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Federal courts in Maryland are closing to the public again after a rise in coronavirus cases

Federal courts in Maryland are closing to the public starting Nov. 16 for at least two weeks as coronavirus cases continue to surge in the region.

Chief Judge James K. Bredar issued an order Wednesday saying that no members of the public, attorneys, prosecutors, witnesses or other court users will be allowed to enter any courthouse in the state without prior permission. The two courthouses are in Greenbelt and Baltimore.

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Court employees will be permitted to enter the building if they have permission from their supervisor, according to the order. However, if the individual has tested positive or been exposed to COVID-19 within the past 14 days, has any symptoms or has traveled out of the country recently they will not be allowed in the building.

The public will still be able to access drop boxes at the entrance of courthouses to deposit and date-stamp papers between 9 a.m. and 4 p.m., Monday through Friday.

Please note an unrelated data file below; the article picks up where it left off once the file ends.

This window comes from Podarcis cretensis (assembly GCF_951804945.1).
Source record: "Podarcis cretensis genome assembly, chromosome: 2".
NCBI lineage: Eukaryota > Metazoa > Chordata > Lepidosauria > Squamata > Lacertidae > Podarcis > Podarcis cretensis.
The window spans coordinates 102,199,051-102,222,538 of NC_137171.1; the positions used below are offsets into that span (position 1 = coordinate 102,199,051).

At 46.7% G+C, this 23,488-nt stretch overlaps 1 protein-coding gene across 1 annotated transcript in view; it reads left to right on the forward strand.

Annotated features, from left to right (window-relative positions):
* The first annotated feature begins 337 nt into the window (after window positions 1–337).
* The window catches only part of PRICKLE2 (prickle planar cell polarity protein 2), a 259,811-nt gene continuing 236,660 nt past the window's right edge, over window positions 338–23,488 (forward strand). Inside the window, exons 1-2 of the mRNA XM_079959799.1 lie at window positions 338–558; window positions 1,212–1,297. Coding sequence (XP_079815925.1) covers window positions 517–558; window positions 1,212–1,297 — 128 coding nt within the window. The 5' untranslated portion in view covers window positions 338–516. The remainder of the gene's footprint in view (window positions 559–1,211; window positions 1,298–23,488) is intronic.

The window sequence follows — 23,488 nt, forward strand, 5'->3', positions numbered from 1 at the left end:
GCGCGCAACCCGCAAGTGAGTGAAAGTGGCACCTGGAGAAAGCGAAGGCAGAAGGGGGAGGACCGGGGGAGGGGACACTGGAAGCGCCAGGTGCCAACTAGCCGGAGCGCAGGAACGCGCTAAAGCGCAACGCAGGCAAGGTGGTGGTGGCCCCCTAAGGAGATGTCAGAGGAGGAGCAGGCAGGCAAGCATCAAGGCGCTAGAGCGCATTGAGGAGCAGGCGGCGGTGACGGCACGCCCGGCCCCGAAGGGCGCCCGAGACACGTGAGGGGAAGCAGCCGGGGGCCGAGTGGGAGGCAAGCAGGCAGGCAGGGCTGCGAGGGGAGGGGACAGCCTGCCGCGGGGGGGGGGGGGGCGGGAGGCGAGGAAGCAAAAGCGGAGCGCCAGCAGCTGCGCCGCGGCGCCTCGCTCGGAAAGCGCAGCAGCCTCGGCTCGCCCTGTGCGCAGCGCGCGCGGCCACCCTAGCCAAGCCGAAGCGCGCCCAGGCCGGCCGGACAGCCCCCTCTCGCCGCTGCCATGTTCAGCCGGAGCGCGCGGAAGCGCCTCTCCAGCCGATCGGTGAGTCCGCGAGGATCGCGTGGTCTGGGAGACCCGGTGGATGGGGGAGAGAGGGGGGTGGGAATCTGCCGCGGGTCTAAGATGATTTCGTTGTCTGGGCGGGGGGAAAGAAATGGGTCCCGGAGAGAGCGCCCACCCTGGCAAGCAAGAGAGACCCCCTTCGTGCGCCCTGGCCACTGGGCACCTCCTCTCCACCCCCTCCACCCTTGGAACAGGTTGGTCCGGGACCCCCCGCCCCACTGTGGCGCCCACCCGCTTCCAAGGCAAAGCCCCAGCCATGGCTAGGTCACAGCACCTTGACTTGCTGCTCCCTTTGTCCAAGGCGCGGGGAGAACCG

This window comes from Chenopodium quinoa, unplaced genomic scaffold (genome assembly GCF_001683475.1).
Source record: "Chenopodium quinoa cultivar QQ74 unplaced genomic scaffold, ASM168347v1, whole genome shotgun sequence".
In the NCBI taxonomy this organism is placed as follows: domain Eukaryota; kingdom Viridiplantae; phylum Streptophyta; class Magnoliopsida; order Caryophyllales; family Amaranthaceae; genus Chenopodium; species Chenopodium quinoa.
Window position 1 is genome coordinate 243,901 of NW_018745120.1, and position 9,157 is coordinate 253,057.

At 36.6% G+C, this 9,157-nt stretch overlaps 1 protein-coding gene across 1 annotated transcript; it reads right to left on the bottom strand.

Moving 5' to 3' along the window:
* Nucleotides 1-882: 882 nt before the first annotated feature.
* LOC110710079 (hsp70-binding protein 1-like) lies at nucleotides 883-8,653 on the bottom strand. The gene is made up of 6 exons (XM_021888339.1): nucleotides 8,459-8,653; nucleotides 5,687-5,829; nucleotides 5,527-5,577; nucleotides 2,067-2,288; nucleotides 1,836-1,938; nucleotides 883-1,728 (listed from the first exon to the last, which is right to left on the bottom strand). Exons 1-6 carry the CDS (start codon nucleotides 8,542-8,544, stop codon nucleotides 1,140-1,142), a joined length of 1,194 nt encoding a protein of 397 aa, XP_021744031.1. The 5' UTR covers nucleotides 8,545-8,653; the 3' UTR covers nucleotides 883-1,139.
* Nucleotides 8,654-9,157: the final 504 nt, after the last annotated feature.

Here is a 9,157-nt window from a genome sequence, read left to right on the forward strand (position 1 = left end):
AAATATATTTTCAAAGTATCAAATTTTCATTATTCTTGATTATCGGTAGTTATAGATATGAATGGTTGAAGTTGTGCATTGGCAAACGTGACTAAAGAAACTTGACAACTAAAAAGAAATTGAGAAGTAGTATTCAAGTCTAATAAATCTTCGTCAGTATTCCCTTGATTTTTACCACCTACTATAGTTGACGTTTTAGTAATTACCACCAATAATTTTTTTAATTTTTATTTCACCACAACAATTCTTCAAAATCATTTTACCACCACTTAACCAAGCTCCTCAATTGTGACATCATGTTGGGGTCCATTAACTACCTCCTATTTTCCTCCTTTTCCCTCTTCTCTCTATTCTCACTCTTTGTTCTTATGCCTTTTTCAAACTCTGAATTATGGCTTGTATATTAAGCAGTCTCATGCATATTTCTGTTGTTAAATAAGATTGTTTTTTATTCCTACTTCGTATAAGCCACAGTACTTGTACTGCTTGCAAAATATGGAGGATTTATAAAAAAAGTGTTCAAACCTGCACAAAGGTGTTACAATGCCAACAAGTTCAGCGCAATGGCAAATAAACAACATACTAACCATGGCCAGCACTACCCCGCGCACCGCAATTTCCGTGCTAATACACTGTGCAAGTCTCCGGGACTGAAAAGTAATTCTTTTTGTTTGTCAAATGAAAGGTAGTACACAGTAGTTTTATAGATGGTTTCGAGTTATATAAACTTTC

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Bredar said he will review the restrictions on a “regular” basis to determine if conditions have improved. Before the latest order, courts were having some in-person proceedings, including a few jury trials.

Maryland has seen eight consecutive days with at least 1,000 virus cases, extending a pandemic record for the third straight day. The state also reported 16 new deaths on Wednesday, its highest daily total since late July.

Gov. Larry Hogan said Tuesday that state is entering “the danger zone” with the virus. He announced stricter virus-related regulations on restaurants and a new travel advisory for states with high rates of infection. Maryland is now “strongly” recommending against indoor gatherings of more than 25 people.

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